The nonprofit center that's offering emergency shelter and the advocacy group say they're doing what they can to help facilitate a lot of these efforts, but neither of them get funding to provide direct services like food and shelter.

Here's Voces Unidas executive director Alex Sanchez:

"This is not going to work and people will die at the end of the day if we continue to see this lack of structure and coordination."

Eleanor Bennett: And so Sanchez and others have been calling on regional governments and social service groups in our area to come together to coordinate a more cohesive emergency response.

A group of migrants mostly from Venezuela have been staying at an emergency shelter in Carbondale for nearly two weeks. Latino-led advocacy group Voces Unidas estimates about 100 newcomers have now arrived in the Roaring Fork Valley, but the shelter can only host about 60 people.
Eleanor Bennett
Aspen Public Radio
A group of migrants mostly from Venezuela have been staying at an emergency shelter in Carbondale for nearly two weeks. Latino-led advocacy group Voces Unidas estimates about 100 newcomers have now arrived in the Roaring Fork Valley, but the shelter can only host about 60 people.

Maeve Conran: Well, Halle, I know there are families with children amongst this, and so what has been the impact on local schools?

Halle Zander: Right, well, schools are starting to show up to enroll the kids who are a part of the group into school. It is their constitutional duty to enroll kids in classes immediately when their families are experiencing homelessness, regardless of their immigration status and regardless of whether or not they have documentation that would normally be required to enroll students in school.

But they're also trying to connect families with a number of social services that are better equipped to provide food and shelter.

Here's Kelly Medina, the director of the Roaring Fork School District's Family Resource Center:

"This isn't a new issue. It's just, it's getting harder and harder to find housing. It's an issue that's bigger than the school district, right, and it's going to take the whole community to be able to figure out housing solutions that support all of our families here."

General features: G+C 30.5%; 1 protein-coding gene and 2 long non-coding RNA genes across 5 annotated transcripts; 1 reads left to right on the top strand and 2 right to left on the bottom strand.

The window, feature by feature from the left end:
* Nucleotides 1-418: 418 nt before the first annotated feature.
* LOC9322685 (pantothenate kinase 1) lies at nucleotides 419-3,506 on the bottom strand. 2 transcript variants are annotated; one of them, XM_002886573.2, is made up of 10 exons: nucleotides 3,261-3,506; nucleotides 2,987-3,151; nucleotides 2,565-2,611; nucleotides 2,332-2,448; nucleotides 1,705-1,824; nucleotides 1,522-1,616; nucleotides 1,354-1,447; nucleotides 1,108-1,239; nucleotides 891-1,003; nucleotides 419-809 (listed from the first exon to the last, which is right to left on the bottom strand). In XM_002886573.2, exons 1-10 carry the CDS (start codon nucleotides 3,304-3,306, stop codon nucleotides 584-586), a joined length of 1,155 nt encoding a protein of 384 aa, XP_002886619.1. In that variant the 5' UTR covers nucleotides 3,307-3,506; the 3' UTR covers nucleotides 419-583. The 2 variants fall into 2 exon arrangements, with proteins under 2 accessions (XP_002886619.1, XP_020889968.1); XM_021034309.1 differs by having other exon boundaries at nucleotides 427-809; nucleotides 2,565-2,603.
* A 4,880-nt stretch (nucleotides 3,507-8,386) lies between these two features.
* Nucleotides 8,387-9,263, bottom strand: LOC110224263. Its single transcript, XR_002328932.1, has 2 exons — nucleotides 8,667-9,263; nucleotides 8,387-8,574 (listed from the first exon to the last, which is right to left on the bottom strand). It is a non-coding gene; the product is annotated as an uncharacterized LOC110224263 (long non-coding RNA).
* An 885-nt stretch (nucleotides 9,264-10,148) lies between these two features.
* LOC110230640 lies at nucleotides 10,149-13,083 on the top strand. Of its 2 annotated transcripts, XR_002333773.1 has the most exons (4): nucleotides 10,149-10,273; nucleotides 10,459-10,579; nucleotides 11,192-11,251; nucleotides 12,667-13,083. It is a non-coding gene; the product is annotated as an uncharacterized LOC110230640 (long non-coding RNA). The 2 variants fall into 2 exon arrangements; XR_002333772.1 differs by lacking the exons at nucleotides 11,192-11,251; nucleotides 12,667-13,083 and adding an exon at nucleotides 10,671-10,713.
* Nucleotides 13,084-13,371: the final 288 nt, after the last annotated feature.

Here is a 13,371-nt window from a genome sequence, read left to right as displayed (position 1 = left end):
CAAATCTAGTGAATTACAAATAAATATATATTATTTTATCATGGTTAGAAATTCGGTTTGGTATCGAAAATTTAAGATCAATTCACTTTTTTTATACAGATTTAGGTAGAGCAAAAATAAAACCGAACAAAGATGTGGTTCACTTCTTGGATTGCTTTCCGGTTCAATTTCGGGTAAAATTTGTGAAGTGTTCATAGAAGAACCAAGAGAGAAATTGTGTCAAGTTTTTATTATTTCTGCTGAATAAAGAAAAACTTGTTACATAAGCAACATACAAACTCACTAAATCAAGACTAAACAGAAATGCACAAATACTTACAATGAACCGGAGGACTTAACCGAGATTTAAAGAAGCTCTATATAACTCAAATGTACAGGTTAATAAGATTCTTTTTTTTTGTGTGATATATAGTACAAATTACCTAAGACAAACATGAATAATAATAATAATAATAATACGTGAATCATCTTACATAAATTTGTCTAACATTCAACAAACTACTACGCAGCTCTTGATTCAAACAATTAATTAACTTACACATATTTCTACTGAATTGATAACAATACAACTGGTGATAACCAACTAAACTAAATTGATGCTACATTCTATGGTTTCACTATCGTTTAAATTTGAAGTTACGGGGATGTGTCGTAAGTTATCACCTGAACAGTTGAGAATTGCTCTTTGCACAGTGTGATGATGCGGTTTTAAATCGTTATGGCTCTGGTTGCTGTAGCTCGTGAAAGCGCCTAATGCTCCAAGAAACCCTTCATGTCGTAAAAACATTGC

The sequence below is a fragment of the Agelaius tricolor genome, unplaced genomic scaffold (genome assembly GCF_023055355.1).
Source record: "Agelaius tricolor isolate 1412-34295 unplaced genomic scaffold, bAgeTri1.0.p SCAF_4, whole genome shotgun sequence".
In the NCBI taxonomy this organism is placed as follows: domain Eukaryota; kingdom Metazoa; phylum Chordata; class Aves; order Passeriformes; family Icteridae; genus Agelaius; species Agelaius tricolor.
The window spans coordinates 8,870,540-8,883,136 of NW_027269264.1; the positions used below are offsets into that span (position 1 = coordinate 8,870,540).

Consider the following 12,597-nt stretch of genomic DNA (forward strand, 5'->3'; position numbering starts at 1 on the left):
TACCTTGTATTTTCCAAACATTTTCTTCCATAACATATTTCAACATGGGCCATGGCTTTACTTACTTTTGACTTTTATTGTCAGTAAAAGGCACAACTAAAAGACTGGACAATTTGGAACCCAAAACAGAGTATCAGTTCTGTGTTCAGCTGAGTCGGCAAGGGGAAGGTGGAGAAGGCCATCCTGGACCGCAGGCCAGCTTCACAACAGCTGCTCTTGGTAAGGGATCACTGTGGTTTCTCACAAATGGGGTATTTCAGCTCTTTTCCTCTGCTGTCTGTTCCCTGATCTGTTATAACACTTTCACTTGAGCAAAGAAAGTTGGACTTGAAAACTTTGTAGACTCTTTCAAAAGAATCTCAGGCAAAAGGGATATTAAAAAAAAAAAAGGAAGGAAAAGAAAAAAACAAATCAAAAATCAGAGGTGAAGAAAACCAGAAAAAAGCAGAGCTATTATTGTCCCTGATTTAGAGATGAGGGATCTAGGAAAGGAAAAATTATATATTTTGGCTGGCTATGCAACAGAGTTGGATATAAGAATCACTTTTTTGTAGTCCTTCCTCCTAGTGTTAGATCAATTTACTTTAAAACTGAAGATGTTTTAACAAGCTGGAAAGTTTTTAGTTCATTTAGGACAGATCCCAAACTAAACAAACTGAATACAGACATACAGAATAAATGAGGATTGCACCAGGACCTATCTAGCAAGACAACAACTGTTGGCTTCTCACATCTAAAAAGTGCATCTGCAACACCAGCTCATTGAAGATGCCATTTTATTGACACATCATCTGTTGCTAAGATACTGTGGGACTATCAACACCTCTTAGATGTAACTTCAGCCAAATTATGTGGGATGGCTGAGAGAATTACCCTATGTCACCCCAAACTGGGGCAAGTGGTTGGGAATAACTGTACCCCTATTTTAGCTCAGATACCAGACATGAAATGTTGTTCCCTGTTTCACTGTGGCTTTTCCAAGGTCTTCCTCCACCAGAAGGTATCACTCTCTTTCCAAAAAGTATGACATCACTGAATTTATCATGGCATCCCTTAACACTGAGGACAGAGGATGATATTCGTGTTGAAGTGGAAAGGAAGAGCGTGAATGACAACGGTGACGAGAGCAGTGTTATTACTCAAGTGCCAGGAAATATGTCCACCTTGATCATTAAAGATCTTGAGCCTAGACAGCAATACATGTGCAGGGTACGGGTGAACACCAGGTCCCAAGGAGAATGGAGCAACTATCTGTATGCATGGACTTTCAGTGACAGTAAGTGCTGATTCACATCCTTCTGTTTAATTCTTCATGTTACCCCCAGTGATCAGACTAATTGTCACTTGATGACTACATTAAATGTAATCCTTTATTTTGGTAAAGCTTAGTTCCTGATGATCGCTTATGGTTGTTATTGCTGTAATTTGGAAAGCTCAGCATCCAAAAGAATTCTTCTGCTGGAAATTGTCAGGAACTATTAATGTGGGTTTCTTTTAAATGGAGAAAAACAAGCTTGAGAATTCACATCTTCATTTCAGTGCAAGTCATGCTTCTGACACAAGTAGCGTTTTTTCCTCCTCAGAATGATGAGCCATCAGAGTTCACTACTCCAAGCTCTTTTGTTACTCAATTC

Halle Zander: And the Roaring Fork School District says these new arrivals enrolling in school are joining the 105 unhoused students already taking classes in the district. And the Re-2 School District, which is a little farther down valley, didn't have numbers on that, but said there has been an influx of new students arriving from different countries.

Maeve Conran: Well, aside from these local nonprofits and local official agencies, what has been the local reaction to all of this?

Halle Zander: Yeah, so far, it seems a lot of people are interested in showing up to support the group. There was a clothing drive on Saturday, and there were tables filled with winter clothes, including jackets, boots, hats, and scarves, and a number of individuals and other groups have cooked or brought hot meals almost every night.

But like Eleanor said, there's not a whole lot of coordination happening for all the folks who want to help, and some of the volunteers on Saturday during the clothing drive said that they were missing some key items, like long underwear and base layers that can help get a lot of these new arrivals through the winter.

Eleanor Bennett: And we've also heard from a few local government leaders that they've gotten some community concerns about people arriving, especially once they hear that there's shelter and support here, there's a serious housing shortage, as we mentioned earlier, here in our valley already.

And one county commissioner told us they weren't able to share possible emergency shelter locations they've identified for fear of backlash from neighbors living in those areas.

But like Halle says, it seems like those are the outliers and most folks want to support and welcome the newcomers, at least until they get their feet on the ground.

And some local leaders have told us that developing the current emergency response could actually help our community create a better strategy to serve the current homeless population and people experiencing things like food insecurity and other inequities.

Halle Zander: It seems like from the few nonprofits that I've called or talked to since this crisis emerged in our community, that a lot of nonprofits seem pretty limited in their scope or capacity to handle a lot, like a hundred new people all at once.

I think that's partially why we're struggling to see anyone come out as a leader to take control and to support this group.

But also, you know, local government leaders have told us that this issue, helping settle new migrants into the United States, is not a local Carbondale issue, it's not something that we're struggling to organize, it's something that the state is struggling to organize, it's something that the federal government is struggling to organize.

So while we can place blame or point fingers like there isn't really a model to go after at this point, it seems.

Maybe there is. Maybe there are people out there doing it the right way, and we'd love to see that. But there is a lot of bureaucracy that's making it hard to organize everybody appropriately.

Maeve Conran: Well, Halle Zander and Eleanor Bennett with Aspen Public Radio, their reporting on this issue is available at aspenpublicradio.org.

Eleanor and Halle, thank you both so much for taking time to talk to us.

Halle Zander: Thanks Maeve.

Eleanor Bennett: Thanks for having us on.

Maeve Conran has been working in public and community radio in Colorado for more than 15 years. She served as the news director at KGNU in Boulder/Denver until 2020 and has since been working as the Program Director at Free Speech TV based in Denver, as well as host/producer of the Radio Bookclub podcast and radio show which is a collaboration with the Boulder Bookstore.